Yesterday, General Electric (NYSE:GE) held an investor day that included a much-anticipated "deep dive" into GE Capital. Investors have battered the conglomerate's shares this year, sending them down nearly 40%, over concerns about the exposures and profitability of its lending arm. While GE did reaffirm its 2009 earnings estimate for GE Capital of $5 billion – a figure that is widely considered to be inflated -- GE's own presentation shows that number is at significant risk.

Look out for the 3-scenario monte
Indeed, the $5 billion corresponds to GE's base scenario, which has unemployment peaking at 8.5% and US GDP declining by 1.8%. GE looked at two other cases based on the Fed's base and adverse scenarios for the U.S. economy, under which it estimates GE Capital would earn $2-$2.5 billion and zero, respectively. Unfortunately, there isn't much to separate GE's base scenario from the Fed's base case which is characterized by unemployment peaking at 9.3% and U.S. GDP dropping by 2%.

Even the Fed's adverse scenario (peak unemployment: 10.1%, U.S. GDP: (3.3%)) looks remarkably achievable. Investors who are focused on a single point estimate ($5 billion) in that context are setting themselves up to be disappointed – I think the likelihood that GE will achieve that number is almost zero.

Take commercial real estate, for example...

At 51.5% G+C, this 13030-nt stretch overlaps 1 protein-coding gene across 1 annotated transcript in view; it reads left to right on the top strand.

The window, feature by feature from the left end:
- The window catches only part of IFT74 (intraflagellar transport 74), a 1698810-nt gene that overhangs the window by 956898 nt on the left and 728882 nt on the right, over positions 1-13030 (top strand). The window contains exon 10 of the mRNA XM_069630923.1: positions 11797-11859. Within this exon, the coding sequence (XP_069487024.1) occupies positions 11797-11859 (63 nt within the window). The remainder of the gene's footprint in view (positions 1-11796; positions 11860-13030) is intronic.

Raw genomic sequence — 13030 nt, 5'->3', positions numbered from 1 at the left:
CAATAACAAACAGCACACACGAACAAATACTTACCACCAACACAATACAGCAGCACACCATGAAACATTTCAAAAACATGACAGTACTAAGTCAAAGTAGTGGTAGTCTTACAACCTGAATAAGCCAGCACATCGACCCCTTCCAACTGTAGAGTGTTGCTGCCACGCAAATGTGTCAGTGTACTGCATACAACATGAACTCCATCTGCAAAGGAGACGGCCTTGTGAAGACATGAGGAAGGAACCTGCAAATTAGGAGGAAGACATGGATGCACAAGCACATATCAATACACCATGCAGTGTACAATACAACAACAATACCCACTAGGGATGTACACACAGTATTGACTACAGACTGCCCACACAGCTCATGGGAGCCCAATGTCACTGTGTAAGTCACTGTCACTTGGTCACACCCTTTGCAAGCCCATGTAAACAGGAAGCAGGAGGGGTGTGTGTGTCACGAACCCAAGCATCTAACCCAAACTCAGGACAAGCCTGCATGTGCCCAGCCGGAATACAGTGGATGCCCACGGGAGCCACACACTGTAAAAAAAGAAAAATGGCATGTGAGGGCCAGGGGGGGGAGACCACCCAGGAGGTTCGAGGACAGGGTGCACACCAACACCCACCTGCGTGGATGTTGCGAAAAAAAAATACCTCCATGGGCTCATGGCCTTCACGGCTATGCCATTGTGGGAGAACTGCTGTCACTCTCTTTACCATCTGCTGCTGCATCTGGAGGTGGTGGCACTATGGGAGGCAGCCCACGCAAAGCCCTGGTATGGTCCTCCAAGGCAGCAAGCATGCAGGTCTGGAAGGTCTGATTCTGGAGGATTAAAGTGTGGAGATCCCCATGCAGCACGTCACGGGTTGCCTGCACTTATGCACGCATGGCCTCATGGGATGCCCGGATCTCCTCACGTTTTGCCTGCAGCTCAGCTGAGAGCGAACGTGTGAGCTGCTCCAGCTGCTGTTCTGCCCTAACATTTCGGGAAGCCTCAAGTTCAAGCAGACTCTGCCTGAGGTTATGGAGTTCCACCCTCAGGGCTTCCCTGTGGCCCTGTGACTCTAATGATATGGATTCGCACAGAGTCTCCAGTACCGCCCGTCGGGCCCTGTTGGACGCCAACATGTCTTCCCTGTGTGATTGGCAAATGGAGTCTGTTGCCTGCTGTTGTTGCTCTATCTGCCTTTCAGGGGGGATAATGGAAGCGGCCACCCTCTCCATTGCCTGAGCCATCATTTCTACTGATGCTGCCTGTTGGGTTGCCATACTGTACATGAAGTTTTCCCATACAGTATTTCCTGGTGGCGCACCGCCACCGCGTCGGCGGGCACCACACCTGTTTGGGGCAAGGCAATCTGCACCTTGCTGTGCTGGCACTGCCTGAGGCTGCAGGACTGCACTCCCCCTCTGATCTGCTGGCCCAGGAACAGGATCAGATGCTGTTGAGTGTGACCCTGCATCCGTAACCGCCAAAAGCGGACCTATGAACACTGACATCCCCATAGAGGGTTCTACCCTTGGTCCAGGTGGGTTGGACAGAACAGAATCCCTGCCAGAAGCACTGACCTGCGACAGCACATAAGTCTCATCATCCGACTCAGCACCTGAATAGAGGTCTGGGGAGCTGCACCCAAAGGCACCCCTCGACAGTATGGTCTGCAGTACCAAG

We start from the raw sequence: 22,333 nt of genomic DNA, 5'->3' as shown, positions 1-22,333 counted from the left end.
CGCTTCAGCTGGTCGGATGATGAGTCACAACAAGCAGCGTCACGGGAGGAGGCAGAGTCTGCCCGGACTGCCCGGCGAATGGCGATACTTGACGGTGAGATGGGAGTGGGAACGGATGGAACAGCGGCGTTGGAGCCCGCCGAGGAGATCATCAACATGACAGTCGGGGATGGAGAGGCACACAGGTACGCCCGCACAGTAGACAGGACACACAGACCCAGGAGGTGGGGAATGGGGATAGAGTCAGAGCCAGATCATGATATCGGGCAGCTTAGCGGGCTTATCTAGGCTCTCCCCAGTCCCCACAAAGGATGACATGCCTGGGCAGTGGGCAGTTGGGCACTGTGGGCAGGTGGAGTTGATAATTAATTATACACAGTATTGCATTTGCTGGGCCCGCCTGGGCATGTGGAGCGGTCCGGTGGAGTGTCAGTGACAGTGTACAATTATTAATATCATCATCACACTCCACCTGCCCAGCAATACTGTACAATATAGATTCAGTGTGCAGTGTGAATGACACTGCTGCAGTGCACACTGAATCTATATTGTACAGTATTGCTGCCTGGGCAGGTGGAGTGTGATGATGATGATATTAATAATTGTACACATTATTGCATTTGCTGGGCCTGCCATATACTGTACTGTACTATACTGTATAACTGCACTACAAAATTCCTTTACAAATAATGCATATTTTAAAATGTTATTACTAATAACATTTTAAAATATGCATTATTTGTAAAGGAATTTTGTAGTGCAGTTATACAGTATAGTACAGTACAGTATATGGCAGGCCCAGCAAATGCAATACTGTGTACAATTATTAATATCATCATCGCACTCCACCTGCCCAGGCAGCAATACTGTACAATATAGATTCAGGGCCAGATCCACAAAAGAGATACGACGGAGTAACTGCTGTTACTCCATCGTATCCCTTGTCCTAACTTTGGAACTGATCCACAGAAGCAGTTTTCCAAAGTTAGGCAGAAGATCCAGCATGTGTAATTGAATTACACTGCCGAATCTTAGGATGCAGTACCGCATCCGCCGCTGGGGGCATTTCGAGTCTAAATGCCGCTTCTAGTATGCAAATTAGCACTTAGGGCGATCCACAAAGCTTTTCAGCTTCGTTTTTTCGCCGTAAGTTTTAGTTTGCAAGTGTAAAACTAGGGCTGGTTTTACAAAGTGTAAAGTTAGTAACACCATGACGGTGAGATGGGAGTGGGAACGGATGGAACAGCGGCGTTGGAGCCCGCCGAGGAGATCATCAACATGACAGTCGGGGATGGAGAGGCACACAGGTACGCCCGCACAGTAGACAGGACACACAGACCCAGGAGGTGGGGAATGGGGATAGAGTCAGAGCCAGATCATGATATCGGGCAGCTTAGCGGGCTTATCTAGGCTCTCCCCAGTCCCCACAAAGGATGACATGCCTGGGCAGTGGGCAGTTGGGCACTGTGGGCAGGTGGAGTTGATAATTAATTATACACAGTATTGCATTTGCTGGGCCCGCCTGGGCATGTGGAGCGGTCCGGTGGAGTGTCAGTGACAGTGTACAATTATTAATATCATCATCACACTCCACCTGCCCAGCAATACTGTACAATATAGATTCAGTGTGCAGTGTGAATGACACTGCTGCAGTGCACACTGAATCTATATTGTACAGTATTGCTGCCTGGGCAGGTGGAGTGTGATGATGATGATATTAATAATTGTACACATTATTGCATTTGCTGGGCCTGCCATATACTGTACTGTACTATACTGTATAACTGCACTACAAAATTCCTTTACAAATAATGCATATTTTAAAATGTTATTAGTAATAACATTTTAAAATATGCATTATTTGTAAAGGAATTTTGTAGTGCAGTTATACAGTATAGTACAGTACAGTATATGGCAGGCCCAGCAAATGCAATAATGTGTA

In its fourth quarter, Goldman Sachs (NYSE:GS), applying mark-to-market accounting, wrote the value of its commercial real estate equity investments down by 25%. Meanwhile, GE's writedowns on its commercial real estate holdings last year totaled less than 1% of their value.

Unlike Goldman, Morgan Stanley (NYSE:MS) or Merrill Lynch (now part of Bank of America (NYSE:BAC)), GE doesn't mark its commercial real estate portfolio against market values, arguing that these are long-term holdings. Instead, it values the assets on the basis of projected cashflows. In principel, I have no problem with that choice, but the discrepancy here is too large to simply put down to Mr. Market's depressive mood.

Who would you rather lend to: Turkey or GE Capital?
Either way, the credit default swap market took some comfort from GE's extra disclosure. The cost of insuring GE Capital's debt fell to 7.5% upfront yesterday (from 9% on Wednesday) and 5% annually (in order to insure $10 million of GE bonds against default over five years, one would need to pay $750,000 upfront and $500,000 annually).

In terms of the annual cost, that is a lot cheaper than that for insurers Metlife (NYSE:MET), Prudential (NYSE:PRU) or Hartford Financial (NYSE:HIG), which ranged between 8.5% and 9% on Wednesday. GE Capital is hardly off the hook yet, though – the Republics of Hungary and Turkey are both considered to be better credits. I think stock investors should take a cue from credit default swap traders (here, but not always): the risk that earnings at GE Capital will deteriorate beyond management's expectations are very significant.

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